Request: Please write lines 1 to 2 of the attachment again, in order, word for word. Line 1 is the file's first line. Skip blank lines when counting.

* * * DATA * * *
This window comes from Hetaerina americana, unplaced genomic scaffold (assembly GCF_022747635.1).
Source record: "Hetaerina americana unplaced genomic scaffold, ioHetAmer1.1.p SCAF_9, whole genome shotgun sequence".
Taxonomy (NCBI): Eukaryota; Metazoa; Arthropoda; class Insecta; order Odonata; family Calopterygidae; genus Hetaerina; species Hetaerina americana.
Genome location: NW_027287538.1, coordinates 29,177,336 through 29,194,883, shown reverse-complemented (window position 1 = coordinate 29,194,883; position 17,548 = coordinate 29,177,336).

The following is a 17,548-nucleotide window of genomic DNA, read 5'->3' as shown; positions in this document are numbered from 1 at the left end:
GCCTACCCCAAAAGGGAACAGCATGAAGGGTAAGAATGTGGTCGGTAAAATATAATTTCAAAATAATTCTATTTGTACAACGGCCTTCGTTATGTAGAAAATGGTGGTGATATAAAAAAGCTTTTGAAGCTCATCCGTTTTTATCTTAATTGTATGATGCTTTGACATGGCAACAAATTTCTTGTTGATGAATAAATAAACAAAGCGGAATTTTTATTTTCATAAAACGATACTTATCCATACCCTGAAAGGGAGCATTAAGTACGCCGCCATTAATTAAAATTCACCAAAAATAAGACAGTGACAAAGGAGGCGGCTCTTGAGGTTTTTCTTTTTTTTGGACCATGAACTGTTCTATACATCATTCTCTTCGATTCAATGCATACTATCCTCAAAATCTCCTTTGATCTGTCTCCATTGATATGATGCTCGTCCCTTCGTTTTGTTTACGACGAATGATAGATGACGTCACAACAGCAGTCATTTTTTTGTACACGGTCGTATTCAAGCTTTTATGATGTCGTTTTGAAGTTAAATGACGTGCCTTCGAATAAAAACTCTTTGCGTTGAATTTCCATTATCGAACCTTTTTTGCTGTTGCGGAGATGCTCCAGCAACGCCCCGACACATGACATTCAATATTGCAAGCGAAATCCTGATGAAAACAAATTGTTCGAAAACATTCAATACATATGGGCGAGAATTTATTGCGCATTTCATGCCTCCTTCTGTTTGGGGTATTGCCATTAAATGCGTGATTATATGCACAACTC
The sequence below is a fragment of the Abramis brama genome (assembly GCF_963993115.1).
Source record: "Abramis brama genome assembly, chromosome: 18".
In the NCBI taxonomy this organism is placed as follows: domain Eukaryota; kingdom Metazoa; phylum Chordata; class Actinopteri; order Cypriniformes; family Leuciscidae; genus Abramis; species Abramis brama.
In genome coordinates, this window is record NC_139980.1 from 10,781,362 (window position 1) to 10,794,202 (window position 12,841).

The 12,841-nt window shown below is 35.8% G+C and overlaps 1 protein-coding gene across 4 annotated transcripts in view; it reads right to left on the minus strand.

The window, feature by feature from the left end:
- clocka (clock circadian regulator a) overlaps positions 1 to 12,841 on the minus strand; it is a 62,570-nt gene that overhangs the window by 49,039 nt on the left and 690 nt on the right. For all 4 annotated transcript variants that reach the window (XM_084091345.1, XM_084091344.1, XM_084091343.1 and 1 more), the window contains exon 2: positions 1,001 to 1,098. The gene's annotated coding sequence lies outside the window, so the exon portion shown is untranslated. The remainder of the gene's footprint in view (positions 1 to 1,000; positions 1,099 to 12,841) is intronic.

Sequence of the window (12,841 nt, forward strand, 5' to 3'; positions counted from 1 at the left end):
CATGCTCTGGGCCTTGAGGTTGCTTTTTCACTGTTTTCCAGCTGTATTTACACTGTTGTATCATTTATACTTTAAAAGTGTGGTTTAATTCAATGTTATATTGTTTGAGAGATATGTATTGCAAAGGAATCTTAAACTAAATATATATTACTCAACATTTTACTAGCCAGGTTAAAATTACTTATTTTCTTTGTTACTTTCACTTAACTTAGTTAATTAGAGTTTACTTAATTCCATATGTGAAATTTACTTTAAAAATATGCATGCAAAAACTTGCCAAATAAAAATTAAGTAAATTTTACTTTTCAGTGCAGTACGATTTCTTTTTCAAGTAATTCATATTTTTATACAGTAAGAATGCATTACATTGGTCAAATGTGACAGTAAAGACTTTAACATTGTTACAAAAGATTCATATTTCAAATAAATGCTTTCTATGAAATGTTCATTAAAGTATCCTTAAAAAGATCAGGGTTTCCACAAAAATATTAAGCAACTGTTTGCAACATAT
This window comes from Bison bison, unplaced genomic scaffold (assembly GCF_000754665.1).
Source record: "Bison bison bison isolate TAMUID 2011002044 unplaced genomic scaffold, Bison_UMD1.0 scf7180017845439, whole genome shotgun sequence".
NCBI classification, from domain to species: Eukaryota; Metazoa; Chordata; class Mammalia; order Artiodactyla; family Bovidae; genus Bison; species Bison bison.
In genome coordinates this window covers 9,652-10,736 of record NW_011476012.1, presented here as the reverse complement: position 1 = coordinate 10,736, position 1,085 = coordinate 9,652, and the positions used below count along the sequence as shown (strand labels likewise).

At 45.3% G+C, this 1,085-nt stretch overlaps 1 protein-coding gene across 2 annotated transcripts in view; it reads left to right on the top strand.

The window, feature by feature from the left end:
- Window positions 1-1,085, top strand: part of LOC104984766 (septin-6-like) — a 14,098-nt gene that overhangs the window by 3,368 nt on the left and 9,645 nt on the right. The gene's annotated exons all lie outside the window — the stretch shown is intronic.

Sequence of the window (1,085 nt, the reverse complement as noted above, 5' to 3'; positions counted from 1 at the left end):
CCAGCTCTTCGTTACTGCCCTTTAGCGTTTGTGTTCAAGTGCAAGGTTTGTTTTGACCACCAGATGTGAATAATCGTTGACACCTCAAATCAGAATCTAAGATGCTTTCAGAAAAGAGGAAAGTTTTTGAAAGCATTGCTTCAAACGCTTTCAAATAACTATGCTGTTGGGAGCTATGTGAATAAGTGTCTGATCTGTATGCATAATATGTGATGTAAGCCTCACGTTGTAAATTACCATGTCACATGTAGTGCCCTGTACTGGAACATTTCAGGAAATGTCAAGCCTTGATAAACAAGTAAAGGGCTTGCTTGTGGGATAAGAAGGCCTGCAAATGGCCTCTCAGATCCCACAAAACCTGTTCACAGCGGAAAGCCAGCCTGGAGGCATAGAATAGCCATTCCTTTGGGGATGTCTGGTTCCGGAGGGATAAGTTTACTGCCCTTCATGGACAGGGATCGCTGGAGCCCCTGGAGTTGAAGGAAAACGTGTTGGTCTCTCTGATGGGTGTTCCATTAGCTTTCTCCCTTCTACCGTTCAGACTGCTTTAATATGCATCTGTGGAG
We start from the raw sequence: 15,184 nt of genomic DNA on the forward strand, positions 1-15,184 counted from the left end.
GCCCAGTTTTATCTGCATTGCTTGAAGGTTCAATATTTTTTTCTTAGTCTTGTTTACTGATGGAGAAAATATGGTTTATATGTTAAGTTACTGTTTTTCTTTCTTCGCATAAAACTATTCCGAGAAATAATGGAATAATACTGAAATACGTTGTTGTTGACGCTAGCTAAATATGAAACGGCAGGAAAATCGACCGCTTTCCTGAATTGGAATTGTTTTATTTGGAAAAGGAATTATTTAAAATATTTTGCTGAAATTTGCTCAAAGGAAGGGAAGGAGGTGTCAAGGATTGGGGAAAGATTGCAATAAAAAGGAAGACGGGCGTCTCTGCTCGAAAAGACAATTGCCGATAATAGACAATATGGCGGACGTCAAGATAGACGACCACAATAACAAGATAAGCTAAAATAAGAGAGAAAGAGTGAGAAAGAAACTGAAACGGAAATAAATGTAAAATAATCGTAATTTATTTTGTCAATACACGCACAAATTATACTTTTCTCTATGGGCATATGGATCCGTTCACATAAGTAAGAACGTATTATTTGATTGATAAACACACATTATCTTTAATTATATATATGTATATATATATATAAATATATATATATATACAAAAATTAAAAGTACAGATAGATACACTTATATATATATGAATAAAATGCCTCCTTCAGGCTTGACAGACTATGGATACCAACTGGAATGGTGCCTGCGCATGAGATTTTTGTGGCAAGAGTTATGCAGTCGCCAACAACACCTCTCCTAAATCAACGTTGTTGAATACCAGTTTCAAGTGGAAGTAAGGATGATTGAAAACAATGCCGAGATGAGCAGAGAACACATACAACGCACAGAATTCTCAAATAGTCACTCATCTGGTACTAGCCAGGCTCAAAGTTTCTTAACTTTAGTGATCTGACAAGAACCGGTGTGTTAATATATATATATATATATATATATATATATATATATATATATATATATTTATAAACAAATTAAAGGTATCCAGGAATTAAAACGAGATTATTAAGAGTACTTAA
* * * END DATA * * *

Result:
This window comes from Hetaerina americana, unplaced genomic scaffold (assembly GCF_022747635.1).
Source record: "Hetaerina americana unplaced genomic scaffold, ioHetAmer1.1.p SCAF_9, whole genome shotgun sequence".